A poll of NHS CIOs suggests widespread lack of confidence in the government’s plans for IT innovation within the health service.
The survey, conducted by wireless network provider Xirrus, shows 74% of respondents are either “not very confident” or “not confident at all” in the government’s ability to deliver new, beneficial technology to the healthcare service.
Speaking to the UK press, Bedford Hospital NHS Trust CIO Mark Austin, explained his own concerns:
“Technology is never the difficult thing to put in to any setting. It is the management and deployment of it that presents a challenge.
“It is not that people within the NHS are averse to going paperless or wireless – the phased management of it all is the biggest challenge,” he added.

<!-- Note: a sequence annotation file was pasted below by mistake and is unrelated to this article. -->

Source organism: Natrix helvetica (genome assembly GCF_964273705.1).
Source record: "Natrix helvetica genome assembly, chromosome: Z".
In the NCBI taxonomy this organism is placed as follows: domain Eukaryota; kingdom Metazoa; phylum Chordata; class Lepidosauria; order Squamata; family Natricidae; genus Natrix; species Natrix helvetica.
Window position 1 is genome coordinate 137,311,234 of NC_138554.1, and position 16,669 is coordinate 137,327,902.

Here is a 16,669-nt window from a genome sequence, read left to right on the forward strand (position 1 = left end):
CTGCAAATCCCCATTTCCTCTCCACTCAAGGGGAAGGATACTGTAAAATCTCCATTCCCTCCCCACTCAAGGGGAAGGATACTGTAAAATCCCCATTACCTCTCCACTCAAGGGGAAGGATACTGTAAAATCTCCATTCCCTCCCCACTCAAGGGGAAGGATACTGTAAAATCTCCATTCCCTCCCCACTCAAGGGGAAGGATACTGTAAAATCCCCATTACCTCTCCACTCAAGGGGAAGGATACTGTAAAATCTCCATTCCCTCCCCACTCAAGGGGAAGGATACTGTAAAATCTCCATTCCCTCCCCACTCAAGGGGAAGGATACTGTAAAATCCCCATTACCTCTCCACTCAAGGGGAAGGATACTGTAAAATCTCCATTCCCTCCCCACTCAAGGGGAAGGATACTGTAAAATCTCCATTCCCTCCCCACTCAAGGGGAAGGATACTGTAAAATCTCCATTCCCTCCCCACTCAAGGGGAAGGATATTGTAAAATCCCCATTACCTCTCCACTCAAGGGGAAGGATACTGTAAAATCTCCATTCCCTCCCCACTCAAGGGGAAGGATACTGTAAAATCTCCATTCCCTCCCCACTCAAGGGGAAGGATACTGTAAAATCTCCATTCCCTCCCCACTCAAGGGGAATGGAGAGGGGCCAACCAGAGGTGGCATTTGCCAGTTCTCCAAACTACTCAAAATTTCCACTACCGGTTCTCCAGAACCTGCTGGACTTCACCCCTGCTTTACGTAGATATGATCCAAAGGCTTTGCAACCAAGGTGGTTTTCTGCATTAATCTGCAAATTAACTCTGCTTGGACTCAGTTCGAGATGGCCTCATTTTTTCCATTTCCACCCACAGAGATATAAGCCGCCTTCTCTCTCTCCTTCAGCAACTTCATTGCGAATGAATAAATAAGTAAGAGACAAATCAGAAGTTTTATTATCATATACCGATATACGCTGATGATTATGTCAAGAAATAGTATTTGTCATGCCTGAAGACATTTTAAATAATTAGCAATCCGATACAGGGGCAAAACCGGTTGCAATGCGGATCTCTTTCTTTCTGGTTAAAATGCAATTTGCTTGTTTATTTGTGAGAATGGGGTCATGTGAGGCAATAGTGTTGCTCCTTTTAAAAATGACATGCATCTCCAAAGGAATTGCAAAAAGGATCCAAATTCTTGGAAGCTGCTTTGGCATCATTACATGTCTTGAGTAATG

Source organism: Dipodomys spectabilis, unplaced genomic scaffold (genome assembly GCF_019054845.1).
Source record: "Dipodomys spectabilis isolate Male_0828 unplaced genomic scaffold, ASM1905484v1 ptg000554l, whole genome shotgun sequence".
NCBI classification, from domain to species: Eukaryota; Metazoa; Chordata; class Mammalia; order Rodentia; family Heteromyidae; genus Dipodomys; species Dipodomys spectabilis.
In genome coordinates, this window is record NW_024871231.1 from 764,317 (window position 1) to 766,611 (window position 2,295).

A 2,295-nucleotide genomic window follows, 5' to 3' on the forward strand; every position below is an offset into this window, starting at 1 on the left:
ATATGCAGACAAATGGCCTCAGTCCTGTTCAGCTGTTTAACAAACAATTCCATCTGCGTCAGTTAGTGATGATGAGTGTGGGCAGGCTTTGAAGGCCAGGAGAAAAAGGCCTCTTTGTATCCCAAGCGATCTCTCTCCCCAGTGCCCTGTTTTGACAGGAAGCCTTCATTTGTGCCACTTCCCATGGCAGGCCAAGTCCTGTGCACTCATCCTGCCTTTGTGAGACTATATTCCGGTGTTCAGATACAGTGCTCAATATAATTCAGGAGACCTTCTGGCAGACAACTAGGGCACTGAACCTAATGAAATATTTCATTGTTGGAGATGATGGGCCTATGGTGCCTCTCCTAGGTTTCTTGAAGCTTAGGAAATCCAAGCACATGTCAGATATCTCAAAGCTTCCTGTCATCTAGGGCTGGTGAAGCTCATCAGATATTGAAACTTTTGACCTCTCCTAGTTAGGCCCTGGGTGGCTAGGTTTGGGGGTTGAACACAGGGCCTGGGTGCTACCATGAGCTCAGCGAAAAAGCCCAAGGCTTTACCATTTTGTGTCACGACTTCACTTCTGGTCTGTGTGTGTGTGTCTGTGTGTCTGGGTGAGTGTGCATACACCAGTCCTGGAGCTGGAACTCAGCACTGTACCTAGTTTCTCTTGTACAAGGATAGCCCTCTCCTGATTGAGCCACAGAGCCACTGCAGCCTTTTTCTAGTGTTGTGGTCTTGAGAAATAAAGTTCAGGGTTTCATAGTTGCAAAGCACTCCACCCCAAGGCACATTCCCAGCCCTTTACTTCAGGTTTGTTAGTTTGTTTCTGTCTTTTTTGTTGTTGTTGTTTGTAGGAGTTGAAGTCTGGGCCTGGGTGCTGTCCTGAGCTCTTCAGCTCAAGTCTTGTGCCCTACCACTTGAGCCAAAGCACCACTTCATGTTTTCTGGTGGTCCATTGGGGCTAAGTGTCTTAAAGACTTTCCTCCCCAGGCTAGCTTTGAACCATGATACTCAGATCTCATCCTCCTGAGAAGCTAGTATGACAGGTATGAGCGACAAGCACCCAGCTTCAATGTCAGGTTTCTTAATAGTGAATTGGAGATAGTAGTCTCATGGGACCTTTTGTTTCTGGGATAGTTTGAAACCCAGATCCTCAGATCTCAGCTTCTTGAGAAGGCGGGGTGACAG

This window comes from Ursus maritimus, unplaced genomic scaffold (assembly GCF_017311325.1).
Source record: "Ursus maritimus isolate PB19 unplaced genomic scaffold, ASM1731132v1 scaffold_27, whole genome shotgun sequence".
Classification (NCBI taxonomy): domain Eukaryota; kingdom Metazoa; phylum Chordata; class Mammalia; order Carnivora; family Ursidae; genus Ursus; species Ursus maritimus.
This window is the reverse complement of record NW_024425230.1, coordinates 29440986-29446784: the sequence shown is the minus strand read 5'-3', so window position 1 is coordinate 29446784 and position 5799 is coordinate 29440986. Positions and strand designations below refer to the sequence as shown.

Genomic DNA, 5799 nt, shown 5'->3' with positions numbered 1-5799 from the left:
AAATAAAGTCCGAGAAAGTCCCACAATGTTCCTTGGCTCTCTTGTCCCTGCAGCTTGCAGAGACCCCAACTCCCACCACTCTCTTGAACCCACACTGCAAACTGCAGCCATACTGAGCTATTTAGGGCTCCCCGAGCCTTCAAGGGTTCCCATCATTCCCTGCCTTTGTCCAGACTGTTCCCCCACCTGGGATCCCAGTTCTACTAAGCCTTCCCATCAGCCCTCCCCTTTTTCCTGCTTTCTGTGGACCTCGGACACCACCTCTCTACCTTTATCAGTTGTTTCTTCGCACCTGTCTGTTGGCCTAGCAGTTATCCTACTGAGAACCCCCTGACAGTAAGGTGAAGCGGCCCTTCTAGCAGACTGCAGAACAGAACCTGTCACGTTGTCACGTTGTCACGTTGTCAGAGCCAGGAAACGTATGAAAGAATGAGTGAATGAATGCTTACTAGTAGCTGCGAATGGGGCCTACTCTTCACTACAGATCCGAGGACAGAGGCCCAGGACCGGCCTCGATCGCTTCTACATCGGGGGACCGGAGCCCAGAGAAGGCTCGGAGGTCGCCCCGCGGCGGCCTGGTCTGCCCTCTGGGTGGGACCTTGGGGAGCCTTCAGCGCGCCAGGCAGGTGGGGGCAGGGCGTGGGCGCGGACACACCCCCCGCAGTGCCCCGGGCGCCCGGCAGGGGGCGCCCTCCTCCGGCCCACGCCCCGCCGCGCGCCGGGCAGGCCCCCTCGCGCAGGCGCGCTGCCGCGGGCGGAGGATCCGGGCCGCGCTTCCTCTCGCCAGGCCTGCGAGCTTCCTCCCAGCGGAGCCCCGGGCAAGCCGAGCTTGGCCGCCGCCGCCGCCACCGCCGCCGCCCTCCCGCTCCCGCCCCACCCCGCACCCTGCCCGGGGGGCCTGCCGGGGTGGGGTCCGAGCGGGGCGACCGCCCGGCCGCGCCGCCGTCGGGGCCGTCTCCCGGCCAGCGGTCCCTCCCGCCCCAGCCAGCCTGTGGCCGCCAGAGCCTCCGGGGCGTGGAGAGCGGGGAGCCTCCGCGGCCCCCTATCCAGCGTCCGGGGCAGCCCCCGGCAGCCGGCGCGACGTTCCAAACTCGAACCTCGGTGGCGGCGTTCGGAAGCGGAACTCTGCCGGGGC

Despite negative feelings towards the innovation plans, the research claims there is a positive approach within health organisations towards health secretary Jeremy Hunt’s paperless policy, where the plan is to have electronic and digital replace paper by 2018.
“We found that e-prescribing was a comfortable first step as clinicians no longer had to spend time going back to wards or the pharmacy to check their handwriting, freeing up their time and providing clear benefit,” said Austin in a separate statement.
However, the report does not fail to mention that many more established consultants are resistant to the idea, along with concerns about security and privacy should all records be digitised.
CIOs questioned also say they need more support from Whitehall to ensure integration of IT services across the NHS, including the sharing of information and data.